“The film’s greatest attribute is that it places each of us in Bauman’s hospital room. And in his wheelchair. We wonder, as Gyllenhaal does, how we’d struggle to find our old life and chase new relationships with relatives and loved ones… Brilliant acting shines bright in this true story, taking viewers much further than the “Boston Strong” mantra”.
– Patrick King, REEL BRIEF
Fans of Jake Gyllenhaal and true-life dramas retold on film will find “Stronger” both heartbreaking and inspirational. Starring as 2013 Boston Marathon bombing survivor Jeff Bauman, Gyllenhaal teams up with movie newcomer Tatiana Maslany to give an emotional account that of how Bauman persevered through horrendous injuries to overcome mental and physical adversities. The teamwork between Gyllenhaal and Maslany is the best on-screen, give-and-take relationship since last year’s supportive twosome of Ryan Gosling and Emma Stone shined in “La La Land”.
“Stronger” flourishes because it’s always focused on relationships in Bauman’s life rather than the bombing and the two terrorists that gripped Boston and the nation four years ago. In Gyllenhaal’s best physical acting to date, we see a simplistic twentysomething in love—only to find his life forever changing in the blink of an eye. Using his razor-sharp wit, it’s Gyllenhaal’s maimed Bauman character that holds his family together until grief, depression, and hopelessness set in.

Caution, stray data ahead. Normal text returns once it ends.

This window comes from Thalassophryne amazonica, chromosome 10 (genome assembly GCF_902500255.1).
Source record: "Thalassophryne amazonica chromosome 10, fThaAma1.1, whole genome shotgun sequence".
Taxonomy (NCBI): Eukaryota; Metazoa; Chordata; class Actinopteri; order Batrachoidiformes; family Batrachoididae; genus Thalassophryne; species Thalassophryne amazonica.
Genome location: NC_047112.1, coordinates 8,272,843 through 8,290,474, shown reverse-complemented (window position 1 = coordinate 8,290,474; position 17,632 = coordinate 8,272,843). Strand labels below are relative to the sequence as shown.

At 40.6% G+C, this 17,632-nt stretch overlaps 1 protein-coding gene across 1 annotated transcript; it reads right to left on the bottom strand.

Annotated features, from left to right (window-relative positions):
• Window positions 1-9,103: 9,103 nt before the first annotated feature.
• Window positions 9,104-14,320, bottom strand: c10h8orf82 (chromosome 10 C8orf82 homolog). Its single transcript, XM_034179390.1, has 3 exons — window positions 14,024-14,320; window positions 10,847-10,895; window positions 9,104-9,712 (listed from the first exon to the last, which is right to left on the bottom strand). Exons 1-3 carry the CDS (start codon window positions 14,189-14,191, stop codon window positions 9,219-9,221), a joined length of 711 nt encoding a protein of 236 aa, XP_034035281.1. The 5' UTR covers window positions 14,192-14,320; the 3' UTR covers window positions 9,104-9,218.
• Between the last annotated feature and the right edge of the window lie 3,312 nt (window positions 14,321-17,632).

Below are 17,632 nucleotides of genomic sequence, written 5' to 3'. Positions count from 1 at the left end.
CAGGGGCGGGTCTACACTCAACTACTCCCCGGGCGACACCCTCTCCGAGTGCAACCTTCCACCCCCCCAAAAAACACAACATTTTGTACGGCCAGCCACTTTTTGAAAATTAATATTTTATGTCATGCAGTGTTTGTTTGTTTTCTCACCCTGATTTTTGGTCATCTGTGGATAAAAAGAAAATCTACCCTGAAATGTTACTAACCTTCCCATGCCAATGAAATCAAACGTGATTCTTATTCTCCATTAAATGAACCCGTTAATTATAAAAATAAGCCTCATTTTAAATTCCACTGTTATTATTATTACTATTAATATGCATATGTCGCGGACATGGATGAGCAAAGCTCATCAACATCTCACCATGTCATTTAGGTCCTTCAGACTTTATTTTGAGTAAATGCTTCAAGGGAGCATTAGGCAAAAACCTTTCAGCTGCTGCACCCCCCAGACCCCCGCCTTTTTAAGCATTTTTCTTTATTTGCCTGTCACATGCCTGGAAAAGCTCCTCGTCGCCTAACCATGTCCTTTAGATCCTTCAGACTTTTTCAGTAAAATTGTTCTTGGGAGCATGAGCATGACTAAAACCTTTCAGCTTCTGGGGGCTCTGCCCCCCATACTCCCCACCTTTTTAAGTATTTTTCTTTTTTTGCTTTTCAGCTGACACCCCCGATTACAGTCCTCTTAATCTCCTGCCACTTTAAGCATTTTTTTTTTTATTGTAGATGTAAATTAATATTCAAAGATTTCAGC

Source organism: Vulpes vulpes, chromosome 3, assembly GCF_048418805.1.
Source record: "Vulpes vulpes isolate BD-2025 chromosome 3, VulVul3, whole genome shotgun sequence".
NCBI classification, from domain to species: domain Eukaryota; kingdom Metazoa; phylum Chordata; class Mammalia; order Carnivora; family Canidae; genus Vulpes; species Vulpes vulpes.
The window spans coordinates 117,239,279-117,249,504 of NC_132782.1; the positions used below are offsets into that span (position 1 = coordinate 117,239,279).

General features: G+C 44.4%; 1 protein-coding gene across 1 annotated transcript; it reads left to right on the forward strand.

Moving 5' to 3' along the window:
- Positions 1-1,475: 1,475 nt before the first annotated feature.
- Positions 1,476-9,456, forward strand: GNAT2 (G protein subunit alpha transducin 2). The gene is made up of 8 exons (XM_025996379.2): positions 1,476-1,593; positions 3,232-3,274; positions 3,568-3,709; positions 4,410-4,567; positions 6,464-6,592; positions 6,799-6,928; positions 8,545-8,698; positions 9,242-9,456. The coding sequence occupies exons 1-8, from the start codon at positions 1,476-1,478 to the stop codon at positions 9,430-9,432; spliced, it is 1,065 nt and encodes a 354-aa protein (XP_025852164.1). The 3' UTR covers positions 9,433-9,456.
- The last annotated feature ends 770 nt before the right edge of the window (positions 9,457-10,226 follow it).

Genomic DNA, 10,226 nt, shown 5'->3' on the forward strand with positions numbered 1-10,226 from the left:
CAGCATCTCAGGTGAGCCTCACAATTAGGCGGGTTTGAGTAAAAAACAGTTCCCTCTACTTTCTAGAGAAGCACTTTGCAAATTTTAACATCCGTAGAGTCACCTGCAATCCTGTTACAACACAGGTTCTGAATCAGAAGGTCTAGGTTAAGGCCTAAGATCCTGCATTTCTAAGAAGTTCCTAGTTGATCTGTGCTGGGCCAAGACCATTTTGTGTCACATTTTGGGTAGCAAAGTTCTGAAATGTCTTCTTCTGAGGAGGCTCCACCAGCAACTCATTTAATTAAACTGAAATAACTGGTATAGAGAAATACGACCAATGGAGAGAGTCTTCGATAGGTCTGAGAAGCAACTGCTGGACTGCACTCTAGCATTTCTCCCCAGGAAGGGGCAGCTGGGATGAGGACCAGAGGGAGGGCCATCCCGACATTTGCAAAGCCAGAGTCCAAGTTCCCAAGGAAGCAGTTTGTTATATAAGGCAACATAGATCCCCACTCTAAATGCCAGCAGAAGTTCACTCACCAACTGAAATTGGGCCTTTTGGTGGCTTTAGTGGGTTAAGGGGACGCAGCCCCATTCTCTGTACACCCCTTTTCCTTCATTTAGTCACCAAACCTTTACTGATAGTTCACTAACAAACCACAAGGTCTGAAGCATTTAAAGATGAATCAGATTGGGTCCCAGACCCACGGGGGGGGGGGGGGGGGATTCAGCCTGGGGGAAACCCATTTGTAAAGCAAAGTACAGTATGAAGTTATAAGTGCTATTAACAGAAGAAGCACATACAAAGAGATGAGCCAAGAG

The film’s greatest attribute is that it places each of us in Bauman’s hospital room. And in his wheelchair. We wonder, as Gyllenhaal does, how we’d struggle to find our old life and chase new relationships with relatives and loved ones. Bauman must contemplate a reliance upon others every day—no, make that every hour–just to get around. Strangers point to Bauman’s survival as a victory against terrorism, but Gyllenhaal’s role is unmistakably shaken to his core as he tries desperately to avoid placing himself in the loss column.
Despite being mostly predictable, “Stronger” still holds the audience’s attention throughout. It smartly frames the hero status bestowed on Bauman by the media against the uneasiness to which the rabid Boston sports fan grapples in the public limelight. A touching and combative ordeal unfolds as family dynamics are stressed and relationships tested in terms of heartache and PTSD issues. Director David Gordon Green goes to great length to show how hard rehabilitation can be and living with someone who can’t care for themselves.
Brilliant acting shines bright in this true story, taking viewers much further than the “Boston Strong” mantra. “Stronger” marks Gyllenhaal’s best work since 2013’s “Nightcrawler”. But the film’s top performance belongs to Tatiana Maslany as Jeff Bauman’s girlfriend and crutch. In what’s bound to be her career’s breakout movie, Maslany is the catalyst to wounds being healed and a new life emerging out from tragedy. Likewise, a small but significant role played by Costco Wholesale earns the retailer appreciation and smiles from moviegoers.
“Stronger” hits movie theaters nationwide this week.
“Stronger” is rated R for language throughout, some graphic injury images, and brief sexuality/nudity. Its running time is 2 hours.
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